Uploaded:  9/13/2008

Author:  SA

Obama and McCain on Disability

The intent of this article is to provide an unbiased look at the major presidential candidates, Barack Obama and John McCain, and their respective positions and record on disability issues.

In general, the information found below has been taken from the candidates' websites, their statements given at the AAPD Disability Forum this past August, and the United States Senate website for information on past votes in the Senate. 

Issues related to disability rights are currently at an incredibly important crossroads.  The rights that have been established under the Americans with Disabilities Act have been greatly restricted by the Supreme Court over the past few years.  The United States has yet to ratify the United Nations Convention on the Rights of Persons with Disabilities, a comprehensive international statement of civil rights for people with disabilities.  Other issues, including allowing people with disabilities to live in the community instead of in institutions (Community Choice Act), ensuring the right of people with disabilities to vote (Help America Vote Act), and improving access to technology (Fostering Independence through Technology Act), are currently being assessed by legislators in our Senate and House of Representatives.

The following information represents the positions on these issues by Barack Obama and John McCain.


Side-by-Side Positions on Disability Issues

  Whether the US should sign the UN Convention on the Rights of Persons with Disabilities   Will sign, and urges congress to ratify1           Has not expressed a position
  ADA Restoration Act, which restores the broad scope of the original Americans with Disabilities Act to people with conditions like epilepsy or cancer   Supports, cosponsor
  Supports, cosponsor2
  Increased hiring of People with Disabilities in the federal government   Supports1   Has not expressed a position
  Community Choice Act that allows people with disabilities to move from institutional settings to community settings   Supports1
  Opposes.  "The primary thing is that we have to pay for [this legislation]," and "I want us not to lay this burden on the next generation of Americans."  But says he "support(s) the concept and will pursue efforts for community choice."2
  Fair Home Health Care Act that provides a minimum wage and overtime protection for home health workers   Supports1   Has not expressed a position
  Community Living Assistance Services and Supports Act that creates a national disability insurance program funded by optional payroll deductions   Supports, cosponsor1   Has not expressed a position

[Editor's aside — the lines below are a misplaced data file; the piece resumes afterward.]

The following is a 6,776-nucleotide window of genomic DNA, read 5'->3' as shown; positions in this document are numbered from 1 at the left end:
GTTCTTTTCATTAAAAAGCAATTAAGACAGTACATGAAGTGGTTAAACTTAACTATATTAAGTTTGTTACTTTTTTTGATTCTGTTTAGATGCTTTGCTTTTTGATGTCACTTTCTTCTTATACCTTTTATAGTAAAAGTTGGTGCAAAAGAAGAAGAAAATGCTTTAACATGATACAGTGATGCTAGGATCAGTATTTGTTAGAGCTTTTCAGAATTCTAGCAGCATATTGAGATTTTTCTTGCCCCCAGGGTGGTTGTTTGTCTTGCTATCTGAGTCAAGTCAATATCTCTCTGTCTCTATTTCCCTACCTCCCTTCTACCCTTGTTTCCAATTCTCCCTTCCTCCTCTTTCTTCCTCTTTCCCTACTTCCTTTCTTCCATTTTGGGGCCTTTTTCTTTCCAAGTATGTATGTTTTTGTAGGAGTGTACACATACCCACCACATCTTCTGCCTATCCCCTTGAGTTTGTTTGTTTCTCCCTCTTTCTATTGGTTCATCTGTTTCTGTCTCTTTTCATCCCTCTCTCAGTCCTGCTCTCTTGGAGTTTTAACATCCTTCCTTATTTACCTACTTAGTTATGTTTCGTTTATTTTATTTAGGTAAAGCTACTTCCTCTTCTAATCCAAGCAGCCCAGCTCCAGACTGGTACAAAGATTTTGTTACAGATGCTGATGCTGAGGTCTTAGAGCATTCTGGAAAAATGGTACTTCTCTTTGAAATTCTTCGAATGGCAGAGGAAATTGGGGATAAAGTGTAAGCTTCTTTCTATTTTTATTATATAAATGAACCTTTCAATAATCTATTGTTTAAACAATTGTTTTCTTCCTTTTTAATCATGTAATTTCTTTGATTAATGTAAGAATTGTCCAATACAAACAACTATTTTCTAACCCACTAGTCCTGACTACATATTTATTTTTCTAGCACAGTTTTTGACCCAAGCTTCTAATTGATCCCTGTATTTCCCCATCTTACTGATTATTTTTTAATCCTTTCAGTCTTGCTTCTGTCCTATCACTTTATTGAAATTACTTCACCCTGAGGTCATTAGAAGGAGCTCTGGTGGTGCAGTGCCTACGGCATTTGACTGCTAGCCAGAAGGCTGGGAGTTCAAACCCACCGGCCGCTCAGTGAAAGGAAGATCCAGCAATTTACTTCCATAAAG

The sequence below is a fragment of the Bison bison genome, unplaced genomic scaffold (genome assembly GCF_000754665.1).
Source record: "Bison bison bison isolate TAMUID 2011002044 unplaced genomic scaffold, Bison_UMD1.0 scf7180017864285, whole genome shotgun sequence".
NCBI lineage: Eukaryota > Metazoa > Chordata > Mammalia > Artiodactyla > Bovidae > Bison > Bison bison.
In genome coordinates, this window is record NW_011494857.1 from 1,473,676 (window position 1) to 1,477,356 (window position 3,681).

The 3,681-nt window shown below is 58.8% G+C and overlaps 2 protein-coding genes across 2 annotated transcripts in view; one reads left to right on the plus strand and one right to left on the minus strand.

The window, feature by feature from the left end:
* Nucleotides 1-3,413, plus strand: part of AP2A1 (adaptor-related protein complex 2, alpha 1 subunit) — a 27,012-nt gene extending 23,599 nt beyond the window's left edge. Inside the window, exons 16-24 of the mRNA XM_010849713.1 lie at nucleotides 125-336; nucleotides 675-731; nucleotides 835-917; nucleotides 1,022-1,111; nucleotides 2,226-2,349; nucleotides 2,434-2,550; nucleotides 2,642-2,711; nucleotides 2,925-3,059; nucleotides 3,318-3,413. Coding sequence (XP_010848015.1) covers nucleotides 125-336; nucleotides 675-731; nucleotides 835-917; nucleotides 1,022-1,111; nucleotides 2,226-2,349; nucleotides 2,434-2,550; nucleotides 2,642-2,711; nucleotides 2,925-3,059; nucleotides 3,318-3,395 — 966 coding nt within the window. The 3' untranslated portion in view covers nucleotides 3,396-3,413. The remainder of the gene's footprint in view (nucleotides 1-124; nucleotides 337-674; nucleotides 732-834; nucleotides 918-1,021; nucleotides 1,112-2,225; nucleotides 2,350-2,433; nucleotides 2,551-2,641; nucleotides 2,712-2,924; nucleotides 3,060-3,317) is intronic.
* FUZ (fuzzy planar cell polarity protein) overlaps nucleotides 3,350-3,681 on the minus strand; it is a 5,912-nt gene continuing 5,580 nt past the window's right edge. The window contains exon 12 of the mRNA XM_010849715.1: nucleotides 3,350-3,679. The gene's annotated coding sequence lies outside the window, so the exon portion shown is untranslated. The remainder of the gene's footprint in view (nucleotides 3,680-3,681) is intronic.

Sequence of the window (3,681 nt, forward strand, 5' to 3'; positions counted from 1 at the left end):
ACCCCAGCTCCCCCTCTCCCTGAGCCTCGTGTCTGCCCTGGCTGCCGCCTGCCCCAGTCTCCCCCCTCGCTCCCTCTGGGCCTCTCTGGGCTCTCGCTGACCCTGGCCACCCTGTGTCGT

Help America Vote Act, providing voting options for people of all abilities   Supports1    Supports3
  Fostering Independence through Technology Act, providing access to technology, such as home monitoring and communication, for people with disabilities   Supports1   Has not expressed a position

Barack Obama

"We must build a world free of unnecessary barriers, stereotypes, and discrimination.... policies must be developed, attitudes must be shaped, and buildings and organizations must be designed to ensure that everyone has a chance to get the education they need and live independently as full citizens in their communities."1

"Obama's comprehensive agenda to empower individuals with disabilities fits in with the campaign's overarching message of equalizing opportunities for all Americans.

In addition to reclaiming America's global leadership on this issue by becoming a signatory to--and having the Senate ratify--the UN Convention on the Rights of Persons with Disabilities, the plan has four parts, designed to provide lifelong supports and resources to Americans with disabilities.  They are as follows:

First, provide Americans with disabilities with the educational opportunities they need to succeed.  Second, end discrimination and promote equal opportunity.  Third, increase the employment rate of workers with disabilities.  And fourth, support independent, community-based living for Americans with disabilities."1

John McCain

"[People with disabilities] extend the promise of America to more citizens.  You afford people with disabilities the chance to put their talents and great gifts to use and America is richer for it.  Along the way, I've been proud to count myself a friend to the cause of equal opportunity for all Americans with or without a disability.  And so often what these reforms and laws established were standards of simple fairness and consideration.

In recent memory, the greatest step forward for the cause was the Americans with Disabilities Act, of which I was a principal co-sponsor.  And for all the good that law has brought into millions of lives, more work remains to be done.  In reauthorizing the ADA, we must remove all doubt that the law is intended to protect Americans from any kind of discrimination on the basis of a physical or mental disability.  And we must clarify the definition of a disability, to assure full protection for those the law is intended to serve.

I will work to enact legislation that would build on the principles of the Money Follows the Person Initiative, while also keeping my commitment to a responsible budget.  The offer of assistance in living with a disability should not come with the condition of perpetual confinement to an institutional setting.  The great goal here should be to increase choices, to expand freedom, to open doors, and to allow citizens with disabilities to live where they want and to go where they wish."2

Disability Platform: none
Americans with Disabilities Webpage
AAPD Forum Questionnaire: did not complete
Disability Statement for AAPD Forum

1 Barack Obama's website, www.barackobama.com
2 AAPD National Forum Transcripts: http://www.aapd.com/News/election/080726forumtrans.htm
3 John McCain's website, www.johnmccain.com
4 http://www.senate.gov